As a small business owner, compliance represents a crucial part of your company's success. Part of this compliance deals not only with your company's financial
procedures, but your hiring procedures. If you do not verify your employees properly, you could end up with some serious penalties, especially since
the U.S. Immigration and Customs Enforcement (ICE) has started looking at employers as a possible "root cause of illegal immigration."
To help keep your business in check, below we outline a few dos and don'ts for handling your employees' I-9s:
Do require Section 1 to be filled out on first day of work: Every new hire should start their first day by signing Section 1 of their I-9. This act keeps any part of the procedure from getting delayed and/or forgotten altogether.
Do make sure employee documents are newest versions: The employee must provide certain documentations required by the I-9 and the ones they bring must be updated and also adhere to the current list of acceptable documents. And of course, the documents must look genuine and devoid of forgery.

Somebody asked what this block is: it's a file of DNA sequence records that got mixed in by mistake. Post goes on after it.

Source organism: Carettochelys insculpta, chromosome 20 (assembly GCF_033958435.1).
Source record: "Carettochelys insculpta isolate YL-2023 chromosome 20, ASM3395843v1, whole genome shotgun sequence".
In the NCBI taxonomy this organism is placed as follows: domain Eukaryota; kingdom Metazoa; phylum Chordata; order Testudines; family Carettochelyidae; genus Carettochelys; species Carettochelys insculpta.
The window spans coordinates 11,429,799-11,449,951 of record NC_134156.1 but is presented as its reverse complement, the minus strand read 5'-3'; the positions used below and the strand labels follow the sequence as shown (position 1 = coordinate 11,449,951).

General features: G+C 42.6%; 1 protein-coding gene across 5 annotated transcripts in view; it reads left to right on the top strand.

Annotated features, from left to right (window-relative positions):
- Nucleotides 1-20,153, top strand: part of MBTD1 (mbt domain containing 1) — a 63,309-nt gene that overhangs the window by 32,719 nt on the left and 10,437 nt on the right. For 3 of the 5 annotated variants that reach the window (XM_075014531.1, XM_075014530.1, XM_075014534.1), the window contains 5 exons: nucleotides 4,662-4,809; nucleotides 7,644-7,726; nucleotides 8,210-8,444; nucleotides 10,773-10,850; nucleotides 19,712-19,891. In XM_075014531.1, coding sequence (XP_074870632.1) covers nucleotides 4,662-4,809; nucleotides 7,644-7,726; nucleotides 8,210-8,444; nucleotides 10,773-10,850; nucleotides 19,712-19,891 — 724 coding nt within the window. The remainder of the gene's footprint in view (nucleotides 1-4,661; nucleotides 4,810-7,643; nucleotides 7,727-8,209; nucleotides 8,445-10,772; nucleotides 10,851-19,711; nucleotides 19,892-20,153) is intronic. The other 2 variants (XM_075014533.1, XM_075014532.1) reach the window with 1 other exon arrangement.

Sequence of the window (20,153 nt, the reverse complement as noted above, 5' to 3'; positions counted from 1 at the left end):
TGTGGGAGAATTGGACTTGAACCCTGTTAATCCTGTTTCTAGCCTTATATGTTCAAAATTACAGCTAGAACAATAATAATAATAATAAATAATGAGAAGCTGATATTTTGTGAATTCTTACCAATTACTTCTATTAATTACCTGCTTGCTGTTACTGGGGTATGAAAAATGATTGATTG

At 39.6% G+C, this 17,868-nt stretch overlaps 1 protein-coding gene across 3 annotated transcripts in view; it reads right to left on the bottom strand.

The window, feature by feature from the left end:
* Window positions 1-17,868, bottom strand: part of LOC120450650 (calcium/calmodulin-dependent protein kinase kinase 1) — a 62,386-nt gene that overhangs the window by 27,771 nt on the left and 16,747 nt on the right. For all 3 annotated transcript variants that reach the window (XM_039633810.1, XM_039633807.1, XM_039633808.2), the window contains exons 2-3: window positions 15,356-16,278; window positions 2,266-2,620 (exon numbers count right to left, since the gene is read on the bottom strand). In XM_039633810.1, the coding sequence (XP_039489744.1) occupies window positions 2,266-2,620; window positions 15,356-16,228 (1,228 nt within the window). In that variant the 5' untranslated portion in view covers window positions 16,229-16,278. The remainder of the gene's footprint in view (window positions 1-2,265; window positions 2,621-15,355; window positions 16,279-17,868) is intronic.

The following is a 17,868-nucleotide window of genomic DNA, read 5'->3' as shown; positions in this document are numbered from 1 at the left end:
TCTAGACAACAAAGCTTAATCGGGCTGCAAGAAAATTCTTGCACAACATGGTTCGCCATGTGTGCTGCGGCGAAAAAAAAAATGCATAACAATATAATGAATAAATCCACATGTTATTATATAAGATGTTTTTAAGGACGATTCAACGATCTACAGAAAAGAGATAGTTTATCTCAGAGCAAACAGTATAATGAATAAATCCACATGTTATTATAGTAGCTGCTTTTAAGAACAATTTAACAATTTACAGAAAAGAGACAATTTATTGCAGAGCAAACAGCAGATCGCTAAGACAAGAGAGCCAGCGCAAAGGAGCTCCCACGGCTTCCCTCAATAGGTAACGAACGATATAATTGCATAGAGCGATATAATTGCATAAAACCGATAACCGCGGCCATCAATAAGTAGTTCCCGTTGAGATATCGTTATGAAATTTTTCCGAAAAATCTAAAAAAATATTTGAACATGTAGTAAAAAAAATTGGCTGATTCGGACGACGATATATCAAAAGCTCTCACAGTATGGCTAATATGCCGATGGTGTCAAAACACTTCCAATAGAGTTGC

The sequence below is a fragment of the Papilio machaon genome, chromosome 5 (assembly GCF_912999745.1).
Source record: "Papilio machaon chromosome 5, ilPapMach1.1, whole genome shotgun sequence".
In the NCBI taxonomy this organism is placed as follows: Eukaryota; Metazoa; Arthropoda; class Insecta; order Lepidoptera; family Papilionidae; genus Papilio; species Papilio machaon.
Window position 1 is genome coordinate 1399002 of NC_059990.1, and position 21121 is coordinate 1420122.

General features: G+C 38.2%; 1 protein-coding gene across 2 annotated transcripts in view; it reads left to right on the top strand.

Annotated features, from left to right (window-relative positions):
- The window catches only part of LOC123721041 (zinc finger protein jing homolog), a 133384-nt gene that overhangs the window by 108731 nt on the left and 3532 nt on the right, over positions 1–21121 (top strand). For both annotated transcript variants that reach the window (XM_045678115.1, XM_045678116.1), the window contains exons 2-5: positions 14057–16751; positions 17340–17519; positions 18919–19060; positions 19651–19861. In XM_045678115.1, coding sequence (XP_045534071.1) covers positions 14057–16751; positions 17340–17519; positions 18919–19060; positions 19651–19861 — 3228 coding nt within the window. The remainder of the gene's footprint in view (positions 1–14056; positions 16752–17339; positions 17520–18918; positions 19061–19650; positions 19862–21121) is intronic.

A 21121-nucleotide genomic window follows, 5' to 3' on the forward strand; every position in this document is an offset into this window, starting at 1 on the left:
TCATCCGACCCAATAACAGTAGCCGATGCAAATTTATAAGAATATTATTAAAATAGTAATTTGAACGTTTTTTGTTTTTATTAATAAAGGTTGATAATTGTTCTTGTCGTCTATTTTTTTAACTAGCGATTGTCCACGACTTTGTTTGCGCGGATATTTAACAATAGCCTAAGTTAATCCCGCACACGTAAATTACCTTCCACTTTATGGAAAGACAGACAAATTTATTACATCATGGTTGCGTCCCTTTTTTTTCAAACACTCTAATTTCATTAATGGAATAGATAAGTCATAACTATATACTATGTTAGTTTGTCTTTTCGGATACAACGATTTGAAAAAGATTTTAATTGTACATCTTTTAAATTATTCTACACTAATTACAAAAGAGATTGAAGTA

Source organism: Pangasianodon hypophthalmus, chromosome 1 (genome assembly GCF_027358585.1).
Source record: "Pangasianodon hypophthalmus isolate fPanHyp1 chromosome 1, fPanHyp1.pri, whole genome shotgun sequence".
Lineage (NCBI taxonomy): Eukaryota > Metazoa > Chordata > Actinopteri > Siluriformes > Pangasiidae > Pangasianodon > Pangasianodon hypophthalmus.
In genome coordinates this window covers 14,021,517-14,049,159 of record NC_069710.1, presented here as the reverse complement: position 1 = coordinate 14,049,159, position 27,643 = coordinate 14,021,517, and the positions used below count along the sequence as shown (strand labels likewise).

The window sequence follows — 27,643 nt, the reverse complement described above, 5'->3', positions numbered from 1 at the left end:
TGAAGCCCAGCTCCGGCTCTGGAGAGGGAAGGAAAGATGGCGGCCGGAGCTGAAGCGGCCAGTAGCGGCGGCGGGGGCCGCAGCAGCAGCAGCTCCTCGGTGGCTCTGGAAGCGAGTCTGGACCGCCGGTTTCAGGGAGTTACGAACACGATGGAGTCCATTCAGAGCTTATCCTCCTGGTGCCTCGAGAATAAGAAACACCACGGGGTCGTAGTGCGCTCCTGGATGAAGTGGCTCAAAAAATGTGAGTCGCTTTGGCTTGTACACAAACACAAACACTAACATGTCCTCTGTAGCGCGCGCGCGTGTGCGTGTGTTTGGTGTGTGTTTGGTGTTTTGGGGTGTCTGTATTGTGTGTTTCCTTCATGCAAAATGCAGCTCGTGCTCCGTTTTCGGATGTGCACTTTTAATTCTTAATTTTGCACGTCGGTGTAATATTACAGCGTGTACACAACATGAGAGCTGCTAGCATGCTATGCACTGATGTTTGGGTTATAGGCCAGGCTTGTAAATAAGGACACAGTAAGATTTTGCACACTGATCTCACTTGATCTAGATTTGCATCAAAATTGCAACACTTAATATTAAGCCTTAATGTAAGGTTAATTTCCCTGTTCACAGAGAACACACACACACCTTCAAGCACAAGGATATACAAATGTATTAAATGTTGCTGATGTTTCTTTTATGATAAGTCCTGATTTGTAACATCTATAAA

Do hold onto the employee's I-9: You should keep these forms at least one year after their termination or three years after their hire date, whichever comes first.
Do make a few copies of I-9: You are only required to do so in certain states, but it is still a good practice. Also, be sure to have a few copies of the I-9 supporting acceptable documents.
Don't provide an I-9 before the job offer: If you do so, an unhired applicant could later use this fact to take legal action against for discrimination.
If you have any questions about the dos and don’ts of I-9s described above, feel free to contact us at email@example.com!